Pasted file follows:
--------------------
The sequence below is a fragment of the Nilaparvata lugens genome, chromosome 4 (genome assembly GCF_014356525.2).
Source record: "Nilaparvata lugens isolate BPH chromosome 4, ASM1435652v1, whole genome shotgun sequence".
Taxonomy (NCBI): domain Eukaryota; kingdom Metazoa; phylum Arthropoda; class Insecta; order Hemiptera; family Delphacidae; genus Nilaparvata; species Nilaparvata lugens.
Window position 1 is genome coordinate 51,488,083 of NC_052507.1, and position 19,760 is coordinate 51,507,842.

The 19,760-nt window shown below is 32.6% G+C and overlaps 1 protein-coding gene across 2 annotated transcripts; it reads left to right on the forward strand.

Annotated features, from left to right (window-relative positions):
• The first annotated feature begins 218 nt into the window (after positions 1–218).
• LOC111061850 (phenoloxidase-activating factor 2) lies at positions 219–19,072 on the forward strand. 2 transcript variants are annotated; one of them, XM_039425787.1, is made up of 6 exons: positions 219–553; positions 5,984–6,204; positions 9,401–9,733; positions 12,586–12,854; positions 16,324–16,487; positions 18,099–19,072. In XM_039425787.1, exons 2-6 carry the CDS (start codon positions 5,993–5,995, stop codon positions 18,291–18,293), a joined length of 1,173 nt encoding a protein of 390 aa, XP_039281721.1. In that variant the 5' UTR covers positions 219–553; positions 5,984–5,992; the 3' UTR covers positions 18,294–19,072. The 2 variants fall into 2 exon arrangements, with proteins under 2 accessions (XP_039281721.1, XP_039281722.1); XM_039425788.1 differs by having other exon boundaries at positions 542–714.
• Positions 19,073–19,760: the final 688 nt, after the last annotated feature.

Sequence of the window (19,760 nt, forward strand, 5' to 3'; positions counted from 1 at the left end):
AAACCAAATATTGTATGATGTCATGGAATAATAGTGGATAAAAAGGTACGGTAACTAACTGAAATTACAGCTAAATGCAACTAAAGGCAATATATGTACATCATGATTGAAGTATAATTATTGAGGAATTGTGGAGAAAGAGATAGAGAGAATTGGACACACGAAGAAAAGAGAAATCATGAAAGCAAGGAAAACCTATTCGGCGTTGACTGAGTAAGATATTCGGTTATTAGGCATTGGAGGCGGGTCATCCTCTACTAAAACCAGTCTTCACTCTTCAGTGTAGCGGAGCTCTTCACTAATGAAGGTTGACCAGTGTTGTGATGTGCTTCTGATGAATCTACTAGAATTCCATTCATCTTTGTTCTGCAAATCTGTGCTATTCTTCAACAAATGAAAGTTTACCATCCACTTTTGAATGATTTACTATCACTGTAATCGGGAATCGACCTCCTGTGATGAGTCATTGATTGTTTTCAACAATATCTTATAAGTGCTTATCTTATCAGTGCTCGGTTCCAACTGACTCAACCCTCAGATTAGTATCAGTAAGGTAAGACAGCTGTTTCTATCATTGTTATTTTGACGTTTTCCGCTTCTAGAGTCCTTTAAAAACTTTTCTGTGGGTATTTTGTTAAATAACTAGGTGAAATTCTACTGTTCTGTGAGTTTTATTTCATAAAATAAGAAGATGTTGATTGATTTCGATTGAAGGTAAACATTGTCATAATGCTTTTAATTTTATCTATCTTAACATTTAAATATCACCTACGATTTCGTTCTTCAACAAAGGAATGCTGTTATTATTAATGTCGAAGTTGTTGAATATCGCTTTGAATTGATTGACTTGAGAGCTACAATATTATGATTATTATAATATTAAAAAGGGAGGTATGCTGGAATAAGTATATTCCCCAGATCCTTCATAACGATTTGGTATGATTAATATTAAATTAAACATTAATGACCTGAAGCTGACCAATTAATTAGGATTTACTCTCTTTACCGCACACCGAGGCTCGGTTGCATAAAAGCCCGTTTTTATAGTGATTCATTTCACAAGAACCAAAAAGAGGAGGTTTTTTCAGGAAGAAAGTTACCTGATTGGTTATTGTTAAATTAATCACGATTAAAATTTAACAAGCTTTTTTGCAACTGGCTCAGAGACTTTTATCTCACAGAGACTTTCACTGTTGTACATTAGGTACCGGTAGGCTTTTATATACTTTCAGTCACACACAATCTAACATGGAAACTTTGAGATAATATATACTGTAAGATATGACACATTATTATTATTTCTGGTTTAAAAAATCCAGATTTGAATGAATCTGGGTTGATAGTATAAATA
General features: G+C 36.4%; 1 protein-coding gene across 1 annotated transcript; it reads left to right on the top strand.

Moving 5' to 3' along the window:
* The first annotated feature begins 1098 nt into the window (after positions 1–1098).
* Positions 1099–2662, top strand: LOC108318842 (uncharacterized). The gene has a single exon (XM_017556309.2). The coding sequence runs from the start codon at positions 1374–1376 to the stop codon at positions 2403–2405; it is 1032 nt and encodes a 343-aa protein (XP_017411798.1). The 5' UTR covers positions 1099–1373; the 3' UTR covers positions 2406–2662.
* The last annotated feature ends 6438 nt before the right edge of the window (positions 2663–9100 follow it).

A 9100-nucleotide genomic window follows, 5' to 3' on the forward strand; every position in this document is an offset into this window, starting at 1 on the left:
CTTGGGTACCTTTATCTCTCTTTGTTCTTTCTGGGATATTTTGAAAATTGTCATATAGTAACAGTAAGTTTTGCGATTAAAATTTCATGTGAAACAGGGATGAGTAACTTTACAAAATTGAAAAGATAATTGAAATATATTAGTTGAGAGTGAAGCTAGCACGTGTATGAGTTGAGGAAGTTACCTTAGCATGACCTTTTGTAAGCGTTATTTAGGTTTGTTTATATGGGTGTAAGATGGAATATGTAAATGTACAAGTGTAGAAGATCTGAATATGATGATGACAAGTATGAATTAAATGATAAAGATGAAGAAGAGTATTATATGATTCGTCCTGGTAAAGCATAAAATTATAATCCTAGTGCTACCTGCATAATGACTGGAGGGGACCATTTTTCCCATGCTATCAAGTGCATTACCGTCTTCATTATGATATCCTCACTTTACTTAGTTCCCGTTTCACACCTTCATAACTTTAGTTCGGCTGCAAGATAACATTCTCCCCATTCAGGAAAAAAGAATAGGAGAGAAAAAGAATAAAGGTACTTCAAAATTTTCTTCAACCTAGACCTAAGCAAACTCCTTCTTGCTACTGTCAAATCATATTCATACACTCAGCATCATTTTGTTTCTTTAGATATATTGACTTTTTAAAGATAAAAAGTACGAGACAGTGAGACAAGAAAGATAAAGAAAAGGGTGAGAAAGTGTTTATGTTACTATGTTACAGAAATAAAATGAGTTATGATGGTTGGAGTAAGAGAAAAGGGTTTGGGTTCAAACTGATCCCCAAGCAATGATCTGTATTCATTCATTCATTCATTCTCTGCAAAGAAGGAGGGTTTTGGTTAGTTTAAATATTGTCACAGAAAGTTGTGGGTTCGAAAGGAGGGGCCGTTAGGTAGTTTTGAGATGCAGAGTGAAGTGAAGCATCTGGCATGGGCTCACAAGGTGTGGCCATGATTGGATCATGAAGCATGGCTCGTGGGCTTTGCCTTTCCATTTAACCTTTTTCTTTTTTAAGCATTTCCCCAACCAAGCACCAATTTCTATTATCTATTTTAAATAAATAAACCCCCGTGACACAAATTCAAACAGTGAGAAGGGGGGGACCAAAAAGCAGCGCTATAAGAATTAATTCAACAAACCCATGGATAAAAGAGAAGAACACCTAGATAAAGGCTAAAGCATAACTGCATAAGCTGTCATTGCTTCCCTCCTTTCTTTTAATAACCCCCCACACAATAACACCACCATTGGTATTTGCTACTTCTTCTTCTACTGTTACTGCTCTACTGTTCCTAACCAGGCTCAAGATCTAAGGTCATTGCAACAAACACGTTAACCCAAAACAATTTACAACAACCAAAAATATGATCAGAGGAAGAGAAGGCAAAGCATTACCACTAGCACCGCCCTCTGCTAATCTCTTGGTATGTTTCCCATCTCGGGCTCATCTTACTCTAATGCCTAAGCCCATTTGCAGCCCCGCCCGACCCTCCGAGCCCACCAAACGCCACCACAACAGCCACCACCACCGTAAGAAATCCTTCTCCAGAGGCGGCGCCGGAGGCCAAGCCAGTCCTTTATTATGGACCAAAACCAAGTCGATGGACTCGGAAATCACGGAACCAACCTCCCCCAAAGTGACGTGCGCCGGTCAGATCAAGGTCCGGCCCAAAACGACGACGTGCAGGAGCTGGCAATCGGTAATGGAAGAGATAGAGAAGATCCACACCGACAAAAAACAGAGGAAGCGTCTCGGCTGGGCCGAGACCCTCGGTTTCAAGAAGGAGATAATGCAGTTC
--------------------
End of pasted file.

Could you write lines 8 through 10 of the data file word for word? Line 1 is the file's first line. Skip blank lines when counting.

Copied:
• LOC111061850 (phenoloxidase-activating factor 2) lies at positions 219–19,072 on the forward strand. 2 transcript variants are annotated; one of them, XM_039425787.1, is made up of 6 exons: positions 219–553; positions 5,984–6,204; positions 9,401–9,733; positions 12,586–12,854; positions 16,324–16,487; positions 18,099–19,072. In XM_039425787.1, exons 2-6 carry the CDS (start codon positions 5,993–5,995, stop codon positions 18,291–18,293), a joined length of 1,173 nt encoding a protein of 390 aa, XP_039281721.1. In that variant the 5' UTR covers positions 219–553; positions 5,984–5,992; the 3' UTR covers positions 18,294–19,072. The 2 variants fall into 2 exon arrangements, with proteins under 2 accessions (XP_039281721.1, XP_039281722.1); XM_039425788.1 differs by having other exon boundaries at positions 542–714.
• Positions 19,073–19,760: the final 688 nt, after the last annotated feature.

Sequence of the window (19,760 nt, forward strand, 5' to 3'; positions counted from 1 at the left end):